Children run in between narrow alleys making their way through women buying their daily needs and some tourist taking pictures. The sunrays peep through plastic sheets that hang from one building to the other protecting the souk from the harmful sun. The hustle and bustle of every day life unfolds in this maze like souk. The smell of spices whiffs in the air trailing from one alley to the other. The butcher hangs his fresh meat on display next to the small coffee shop whose freshly brewed Arabic coffee invigorates the air around it. The laundry of the families living on top hangs dormant as the sea breeze lulls it to dryness. The kids wave from their tiny gridded balconies with their legs hanging out, happy to take part in this scene.
There is certain poetry to the awakening of cities, the way they move, sound, and smell at the break of dawn. Beirut a city with many facets wakes up to its own rhythm; tattered, humbled yet alive and surviving. There is something quiet uplifting about a morning run. There is the sound, the feel, and the slow movement of a city waking up to a new day. The lazy movement of people leaving their homes while their freshly sprayed perfume lingers in the air behind them.
Every city wakes up to a different rhythm, a different beat. As the darkness turns to light Beirut, like every old city, wakes up a bit shaky at first and gains its crescendo throughout the day.
The river flows and brings life back to this soil. It tells tales of life in a never-ending flowing pattern of liveliness. Calm and fast-flowing but unsuspecting of the path ahead it flows and ends up in the Mediterranean Sea, where it tumbles with its glorious white droplets of pure life soon to be immersed in uniformity with it as they mend as one.
Upheaval of the present takes you back to nostalgia. Fragments of memories play in your mind. Incoherent thoughts edited. There is a certain place in the past where a part of you lived and no matter how far you have come, nostalgia takes over. It’s a romance with the past. These vintage images in black and white or in faded colors revived from imagination in full color. Vivid colors surface haunted memories of a buried past.
“Had I not known it to be the kamoa hermel, I would from afar have taken it for a tower. And in fact it has much resemblance in form to that. Two quadrilateral masses rise, the one above the other, and are covered with a kind of pyramid, while the whole stands on a low pedestal of three steps, and rises to a height of about eighty feet. Hamath itself lies at a considerable distance further to the north, but the entire northern plain seen from the monument of Hermel was called after Hamath, the capital, “the land of Hamath.” At the kamoa hermel, in fact, a new district is entered and that point is the natural gate of the high plateau of Coele- Syria with its huge mountain walls. It is there that the Lebanon and anti-Lebanon ranges may be said to begin.” (from the book; Narrative of a journey through Syria and Palestine in 1851 and 1852, Volume 2)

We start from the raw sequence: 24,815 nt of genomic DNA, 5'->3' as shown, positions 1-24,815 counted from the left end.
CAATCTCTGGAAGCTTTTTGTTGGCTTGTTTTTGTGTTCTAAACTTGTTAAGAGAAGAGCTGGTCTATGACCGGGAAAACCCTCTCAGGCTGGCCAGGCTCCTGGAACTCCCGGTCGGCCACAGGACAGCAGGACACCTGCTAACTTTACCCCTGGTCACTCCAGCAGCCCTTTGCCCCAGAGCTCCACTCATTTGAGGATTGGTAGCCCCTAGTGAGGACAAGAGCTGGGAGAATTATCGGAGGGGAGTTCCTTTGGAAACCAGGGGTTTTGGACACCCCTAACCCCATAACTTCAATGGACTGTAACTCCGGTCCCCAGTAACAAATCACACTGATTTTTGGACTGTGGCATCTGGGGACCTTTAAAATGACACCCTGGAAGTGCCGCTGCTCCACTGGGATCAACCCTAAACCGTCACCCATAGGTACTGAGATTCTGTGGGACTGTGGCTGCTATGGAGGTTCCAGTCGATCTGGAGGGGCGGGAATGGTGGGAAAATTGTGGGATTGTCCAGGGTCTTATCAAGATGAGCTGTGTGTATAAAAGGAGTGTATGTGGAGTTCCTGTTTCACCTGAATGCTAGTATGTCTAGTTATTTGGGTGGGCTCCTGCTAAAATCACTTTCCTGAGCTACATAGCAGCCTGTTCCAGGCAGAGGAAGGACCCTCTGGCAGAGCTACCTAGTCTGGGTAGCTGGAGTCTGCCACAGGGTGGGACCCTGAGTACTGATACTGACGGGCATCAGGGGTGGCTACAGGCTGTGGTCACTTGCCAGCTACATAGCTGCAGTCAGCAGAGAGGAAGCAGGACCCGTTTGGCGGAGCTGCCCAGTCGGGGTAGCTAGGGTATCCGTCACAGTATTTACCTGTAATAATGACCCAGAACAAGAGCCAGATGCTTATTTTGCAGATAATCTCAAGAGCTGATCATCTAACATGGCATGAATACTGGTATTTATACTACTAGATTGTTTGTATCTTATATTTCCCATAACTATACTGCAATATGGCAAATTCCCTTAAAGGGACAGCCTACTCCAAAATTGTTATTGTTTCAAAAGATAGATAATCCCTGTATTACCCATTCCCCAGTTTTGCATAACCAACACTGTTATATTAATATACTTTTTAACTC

Coastal mist settles on the mountains facing them as shadows begin to flood the valleys below. The air is mild yet in winter, its history and many tales fight against the roaring wind and against the past. Ehden, located 1,500 metres above sea level is a famous summer resort and touristic center, often called “The Bride of Summer Resorts in the North of Lebanon.”
“Sheikh Abu Ali Sayyagha was one of the most respected and honest men in his days. He was capable whenever he met someone for the first time to guess immediately what type of person he was, whether smart or stupid, generous or stingy, honest or not, by just staring at his face, a science called those days physiognomy.
Lebanese salesman: “min el ekheir, 200$ 3al el kil” (from the end, my final price is 200$ for all of them).
Lebanese buyer: “tayeb yalla akhadton” (ok Yalla, I’ll take them).
Hasroun lies in the mist, serene and calm it hangs on the cliff. A village all forgotten, somehow time had missed. Slightly hazy in the mist, its red rooftops peeking out in between the trees that ignore them, like poppy flowers tall and straight they peep out of this colossal surrounding of mountains and cliffs that seem to embrace them.
Beirut, always vibrant and bubbling with an air filled with a heady mix of urban pollution and orange blossom, is a city where streets are a living collision of history and glamour.